Earlier, Marcelino claimed it was a frame-up because he was on an undercover mission when a cache of 60 kilos of shabu was seized.

More witnesses

Aguirre said the DOJ was working to present more witnesses to the House inquiry. They include Sebastian; Sgt. Jonel Sanchez, a former security aide of De Lima; Ronnie Dayan, her former driver, alleged lover and bagman; and former Justice Undersecretary Francisco Baraan III.

“We continue to gather testimonies and documents to establish the fact that Senator De Lima is involved in the illegal drug trade inside NBP,” Aguirre said in a telephone interview with the Inquirer.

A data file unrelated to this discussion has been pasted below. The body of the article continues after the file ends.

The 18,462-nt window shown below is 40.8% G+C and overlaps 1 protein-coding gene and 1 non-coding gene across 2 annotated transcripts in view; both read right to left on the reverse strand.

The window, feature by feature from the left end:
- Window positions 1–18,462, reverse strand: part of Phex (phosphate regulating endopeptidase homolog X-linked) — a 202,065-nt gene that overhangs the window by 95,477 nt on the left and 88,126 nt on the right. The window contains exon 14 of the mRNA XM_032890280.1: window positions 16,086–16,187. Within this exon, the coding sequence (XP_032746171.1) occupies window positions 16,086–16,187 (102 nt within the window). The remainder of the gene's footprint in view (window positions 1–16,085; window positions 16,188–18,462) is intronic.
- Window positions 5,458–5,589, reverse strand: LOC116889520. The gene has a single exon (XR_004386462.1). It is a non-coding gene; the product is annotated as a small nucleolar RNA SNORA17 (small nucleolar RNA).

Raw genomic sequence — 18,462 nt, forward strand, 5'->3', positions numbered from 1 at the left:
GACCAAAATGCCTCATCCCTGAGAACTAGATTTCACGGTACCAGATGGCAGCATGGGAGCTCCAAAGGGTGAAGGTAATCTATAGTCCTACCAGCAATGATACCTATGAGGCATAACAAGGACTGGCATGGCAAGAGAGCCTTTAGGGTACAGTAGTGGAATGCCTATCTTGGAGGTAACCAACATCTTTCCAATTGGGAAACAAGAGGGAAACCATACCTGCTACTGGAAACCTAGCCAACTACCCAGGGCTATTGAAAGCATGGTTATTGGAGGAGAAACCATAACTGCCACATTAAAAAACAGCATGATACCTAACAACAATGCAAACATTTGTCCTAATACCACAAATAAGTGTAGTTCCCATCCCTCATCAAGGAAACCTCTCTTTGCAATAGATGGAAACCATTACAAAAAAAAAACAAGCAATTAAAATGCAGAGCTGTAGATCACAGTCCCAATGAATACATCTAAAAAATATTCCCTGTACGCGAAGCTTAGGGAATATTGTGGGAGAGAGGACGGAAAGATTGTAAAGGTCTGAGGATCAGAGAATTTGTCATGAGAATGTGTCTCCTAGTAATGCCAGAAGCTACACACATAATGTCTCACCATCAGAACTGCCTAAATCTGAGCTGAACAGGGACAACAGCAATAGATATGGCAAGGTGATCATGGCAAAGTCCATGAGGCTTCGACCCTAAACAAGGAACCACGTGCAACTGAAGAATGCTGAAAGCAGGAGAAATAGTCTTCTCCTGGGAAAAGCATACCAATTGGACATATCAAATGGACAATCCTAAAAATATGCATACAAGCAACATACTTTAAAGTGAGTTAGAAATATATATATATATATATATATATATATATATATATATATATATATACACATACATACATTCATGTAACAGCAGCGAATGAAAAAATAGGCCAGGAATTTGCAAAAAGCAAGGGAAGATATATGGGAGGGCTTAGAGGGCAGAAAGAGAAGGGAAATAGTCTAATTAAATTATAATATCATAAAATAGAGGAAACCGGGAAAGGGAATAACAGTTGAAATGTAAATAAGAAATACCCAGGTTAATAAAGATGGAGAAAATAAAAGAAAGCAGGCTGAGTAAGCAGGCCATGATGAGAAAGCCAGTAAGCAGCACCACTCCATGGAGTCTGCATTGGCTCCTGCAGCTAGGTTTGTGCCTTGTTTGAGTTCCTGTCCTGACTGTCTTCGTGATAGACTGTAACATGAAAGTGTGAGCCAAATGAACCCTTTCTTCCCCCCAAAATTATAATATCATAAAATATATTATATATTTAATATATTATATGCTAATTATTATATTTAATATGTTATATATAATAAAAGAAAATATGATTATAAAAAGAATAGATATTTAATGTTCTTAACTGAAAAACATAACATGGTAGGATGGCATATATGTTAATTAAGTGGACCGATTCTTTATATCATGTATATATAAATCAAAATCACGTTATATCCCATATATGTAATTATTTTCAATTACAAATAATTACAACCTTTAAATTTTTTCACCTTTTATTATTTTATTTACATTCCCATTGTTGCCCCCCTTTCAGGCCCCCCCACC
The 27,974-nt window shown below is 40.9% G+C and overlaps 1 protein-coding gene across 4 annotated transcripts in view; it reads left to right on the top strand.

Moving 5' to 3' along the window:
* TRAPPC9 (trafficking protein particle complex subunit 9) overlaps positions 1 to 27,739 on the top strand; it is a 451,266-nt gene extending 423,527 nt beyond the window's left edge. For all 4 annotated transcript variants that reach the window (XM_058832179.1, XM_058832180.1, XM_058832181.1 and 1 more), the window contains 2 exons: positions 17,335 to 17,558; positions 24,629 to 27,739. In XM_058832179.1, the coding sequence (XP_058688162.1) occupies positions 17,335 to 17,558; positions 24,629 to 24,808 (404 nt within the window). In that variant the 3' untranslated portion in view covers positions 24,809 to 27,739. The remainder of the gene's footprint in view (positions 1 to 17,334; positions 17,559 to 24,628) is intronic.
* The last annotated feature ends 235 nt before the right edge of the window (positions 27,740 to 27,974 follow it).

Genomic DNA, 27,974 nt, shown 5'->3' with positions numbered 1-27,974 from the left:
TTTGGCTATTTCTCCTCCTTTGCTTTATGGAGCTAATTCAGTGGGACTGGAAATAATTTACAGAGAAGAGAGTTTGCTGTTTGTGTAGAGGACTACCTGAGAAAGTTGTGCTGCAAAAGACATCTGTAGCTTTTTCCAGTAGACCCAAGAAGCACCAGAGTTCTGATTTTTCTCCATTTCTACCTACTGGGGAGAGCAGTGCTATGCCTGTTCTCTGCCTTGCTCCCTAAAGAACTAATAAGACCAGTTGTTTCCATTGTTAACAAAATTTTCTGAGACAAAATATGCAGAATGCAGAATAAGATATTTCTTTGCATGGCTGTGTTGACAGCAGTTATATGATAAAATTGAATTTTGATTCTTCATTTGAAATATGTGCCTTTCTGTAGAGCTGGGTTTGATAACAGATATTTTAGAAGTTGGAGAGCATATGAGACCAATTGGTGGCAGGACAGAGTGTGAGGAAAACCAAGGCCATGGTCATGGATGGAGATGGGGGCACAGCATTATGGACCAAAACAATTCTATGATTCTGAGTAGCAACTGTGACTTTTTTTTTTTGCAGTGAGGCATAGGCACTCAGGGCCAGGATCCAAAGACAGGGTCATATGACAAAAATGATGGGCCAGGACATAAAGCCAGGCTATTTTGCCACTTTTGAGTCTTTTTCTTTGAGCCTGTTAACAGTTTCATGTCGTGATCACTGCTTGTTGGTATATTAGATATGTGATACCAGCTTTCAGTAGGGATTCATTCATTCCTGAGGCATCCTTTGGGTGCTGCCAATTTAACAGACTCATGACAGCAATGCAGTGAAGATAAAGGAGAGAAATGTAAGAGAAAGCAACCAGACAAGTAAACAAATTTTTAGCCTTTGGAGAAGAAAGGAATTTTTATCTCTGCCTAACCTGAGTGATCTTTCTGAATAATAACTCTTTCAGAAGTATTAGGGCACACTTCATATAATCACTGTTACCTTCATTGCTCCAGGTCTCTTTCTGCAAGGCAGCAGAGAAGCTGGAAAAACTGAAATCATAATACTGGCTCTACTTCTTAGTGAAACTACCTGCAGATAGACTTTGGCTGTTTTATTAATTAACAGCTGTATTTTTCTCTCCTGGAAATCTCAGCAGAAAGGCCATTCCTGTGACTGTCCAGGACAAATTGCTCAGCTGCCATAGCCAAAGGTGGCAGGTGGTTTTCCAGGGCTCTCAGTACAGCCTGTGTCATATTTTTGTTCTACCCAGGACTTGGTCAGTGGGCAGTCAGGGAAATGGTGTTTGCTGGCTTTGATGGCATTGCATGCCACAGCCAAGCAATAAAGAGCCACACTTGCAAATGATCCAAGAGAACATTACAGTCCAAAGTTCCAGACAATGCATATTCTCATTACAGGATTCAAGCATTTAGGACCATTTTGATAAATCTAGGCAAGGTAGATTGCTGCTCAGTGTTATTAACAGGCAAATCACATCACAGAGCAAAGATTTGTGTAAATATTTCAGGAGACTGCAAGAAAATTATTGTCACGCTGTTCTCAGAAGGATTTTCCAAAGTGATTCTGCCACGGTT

Aguirre said Magalong’s testimony was “ the biggest piece of the jigsaw puzzle” in linking De Lima to the illegal drug trade in NBP.

He confirmed that a high official of the Aquino administration and member of the Liberal Party was under investigation but declined to give details.

“I would like to have an airtight evidence before we file the case against Senator De Lima even as the testimonies of witnesses in the House inquiry already prove that she was benefiting from money from illegal drug trade,” Aguirre said. With a report from Tarra Quismundo

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TAGS: Anti-Money Laundering Council, Leila de Lima, Nation, New Bilibid Prison drug trade, News